UK election update: Well here’s a synopsis! The Conservatives still say they have been the “greenest government ever” but there was actually very little mention of climate change, renewable energy or environment issues in the 82-page manifesto, which was immediately slammed by green groups as “anti-green growth” and “a recipe for higher energy bills”. It follows the launch of Labour’s manifesto which highlighted Labour’s commitment to decarbonise the electricity supply by 2030, and for onshore ‘unconventional’ oil and gas, (read: fracking) Labour said it will establish a “robust” environmental and regulatory regime before extraction can take place. The Green Party manifesto contains a host of bold pledges to drive the renewables revolution. “The climate is the ultimate common good,” states the Green Party’s election manifesto, which pledges to ramp up spending on renewables, prioritise home energy efficiency and put an end the UK’s dependency on fossil fuels and the manifesto pledges an £85bn commitment towards £35bn to renewables; £5bn to flood defences and £45bn to building insulation.
Clean energy investment has slumped by 15% in the first quarter of 2015 to its lowest level in two years according to Bloomberg New Energy Finance (BNEF). Global investment only managed a low of $50.5bn, down from $59.3bn in the first quarter of 2014, due to a decline in wind and utility-scale projects, BNEF said. The big fear that clean energy investment would be affected by falling oil prices has not been the case, and after currency variations and some large offshore wind investments in 2014 are taken out of the equation, investment “this year would have been pretty much level-pegging with last year” BNEF’s chairman of its advisory board Michael Liebreich said. More here.
A windfarm in Scotland is set to provide the cheapest electricity ever produced by an offshore wind farm by using two recently launched technologies, developer Mainstream Renewable Power said. The 448MW Neart na Gaoithe windfarm – one of only two offshore wind farms awarded a Contract for Difference (CfD) by the Government in February – will be the first to install the new Offshore Transmission Module (OTM) by Siemens, and a ‘Boom Lock’ system from High Wind.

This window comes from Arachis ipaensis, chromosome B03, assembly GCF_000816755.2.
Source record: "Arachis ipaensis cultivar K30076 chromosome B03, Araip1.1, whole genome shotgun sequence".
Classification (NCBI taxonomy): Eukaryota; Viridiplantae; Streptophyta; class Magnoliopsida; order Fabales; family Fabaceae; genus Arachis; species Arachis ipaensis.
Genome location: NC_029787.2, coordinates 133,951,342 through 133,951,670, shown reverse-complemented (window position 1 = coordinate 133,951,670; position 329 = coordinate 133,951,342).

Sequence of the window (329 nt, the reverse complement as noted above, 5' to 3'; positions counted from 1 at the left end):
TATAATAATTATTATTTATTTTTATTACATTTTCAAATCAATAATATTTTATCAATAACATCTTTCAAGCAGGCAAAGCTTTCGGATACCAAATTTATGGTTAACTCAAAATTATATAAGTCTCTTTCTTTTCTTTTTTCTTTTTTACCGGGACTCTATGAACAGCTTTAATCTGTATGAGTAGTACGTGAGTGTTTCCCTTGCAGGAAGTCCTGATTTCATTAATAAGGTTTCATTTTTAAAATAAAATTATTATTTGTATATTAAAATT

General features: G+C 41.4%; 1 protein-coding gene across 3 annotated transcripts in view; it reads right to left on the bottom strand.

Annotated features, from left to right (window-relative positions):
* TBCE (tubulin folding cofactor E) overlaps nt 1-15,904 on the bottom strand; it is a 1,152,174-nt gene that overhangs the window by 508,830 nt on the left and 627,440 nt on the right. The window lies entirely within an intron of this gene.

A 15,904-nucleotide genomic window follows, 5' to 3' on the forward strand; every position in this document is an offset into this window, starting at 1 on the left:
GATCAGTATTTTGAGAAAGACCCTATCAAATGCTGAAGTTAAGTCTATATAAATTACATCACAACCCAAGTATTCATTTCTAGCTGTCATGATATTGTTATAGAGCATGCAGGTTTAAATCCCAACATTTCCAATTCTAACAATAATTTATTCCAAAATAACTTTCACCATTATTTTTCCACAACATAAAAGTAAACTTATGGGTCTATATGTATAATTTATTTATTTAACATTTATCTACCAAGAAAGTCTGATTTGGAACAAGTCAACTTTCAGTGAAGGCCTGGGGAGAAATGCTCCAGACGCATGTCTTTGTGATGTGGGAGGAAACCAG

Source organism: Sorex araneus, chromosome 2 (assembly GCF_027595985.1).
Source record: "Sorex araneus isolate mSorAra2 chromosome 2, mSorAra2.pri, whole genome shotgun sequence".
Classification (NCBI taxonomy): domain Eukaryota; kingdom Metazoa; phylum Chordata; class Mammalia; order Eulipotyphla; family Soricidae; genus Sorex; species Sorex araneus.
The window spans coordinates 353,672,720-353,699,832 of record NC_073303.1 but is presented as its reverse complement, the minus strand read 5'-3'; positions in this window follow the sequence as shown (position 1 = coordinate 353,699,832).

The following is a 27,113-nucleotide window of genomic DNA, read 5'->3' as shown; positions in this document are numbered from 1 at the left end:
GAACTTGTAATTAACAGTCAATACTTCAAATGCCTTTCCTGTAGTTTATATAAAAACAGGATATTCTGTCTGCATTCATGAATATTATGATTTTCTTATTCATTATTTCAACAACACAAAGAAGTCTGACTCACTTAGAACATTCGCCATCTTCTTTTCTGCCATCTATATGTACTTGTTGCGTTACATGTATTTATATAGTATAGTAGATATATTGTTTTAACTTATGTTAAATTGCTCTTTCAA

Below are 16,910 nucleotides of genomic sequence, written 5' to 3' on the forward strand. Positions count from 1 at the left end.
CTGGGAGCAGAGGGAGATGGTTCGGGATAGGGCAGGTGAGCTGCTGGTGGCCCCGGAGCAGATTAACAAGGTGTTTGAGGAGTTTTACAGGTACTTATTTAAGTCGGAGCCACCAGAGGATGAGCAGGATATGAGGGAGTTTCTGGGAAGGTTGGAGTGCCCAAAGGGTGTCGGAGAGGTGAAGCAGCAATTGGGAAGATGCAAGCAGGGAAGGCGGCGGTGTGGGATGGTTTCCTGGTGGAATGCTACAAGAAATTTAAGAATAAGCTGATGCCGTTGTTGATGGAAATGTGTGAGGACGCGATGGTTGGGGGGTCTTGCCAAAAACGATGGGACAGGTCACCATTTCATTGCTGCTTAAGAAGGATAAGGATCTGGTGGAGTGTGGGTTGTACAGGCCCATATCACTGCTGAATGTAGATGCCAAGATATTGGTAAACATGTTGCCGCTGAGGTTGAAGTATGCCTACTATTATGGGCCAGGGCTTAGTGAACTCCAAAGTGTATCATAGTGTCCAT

The University of Edinburgh is expected to approve plans to divest from companies involved in coal and tar sands extraction, but campaigners said the action did not go far enough. The university’s central management group made the partial-divestment recommendation on Tuesday and students have been informed that it is expected to be approved at the next meeting of the University Court in May. However, a separate proposal to divest from natural gas was not supported, prompting student campaigners to call for the university’s £230m endowment to move away from all fossil fuels. Investors who have dumped holdings in fossil fuel companies have outperformed those that remain invested in coal, oil and gas over the past five years according to analysis by the world’s leading stock market index company MSCI.
Ikea has taken its sustainability ethos into the food hall for the first time, offering a new vegan meatball known as GRÖNSAKSBULLAR. The new ‘meatball’ consists of only vegetables, to avoid the vast carbon footprint associated with rearing cattle for beef.
An oil well containing up to 100 billion barrels of oil has been discovered under West Sussex, but environmental groups have warned that the oil should stay in the ground in favour of the UK’s clean energy transition. Burning the estimated haul would produce around 37.5GtCO2 – equivalent to one year of current global emissions, although experts suggest only around 15% of the oil can actually be recovered. A recent UCL study warned that the majority of the world’s fossil fuels must not be burned if we are to stay within the 2°C global warming target.
And finally, CONGRATULATIONS to Keswick Football Club for their victory in the Westmorland Senior Cup on the 18th April 2015. Well done!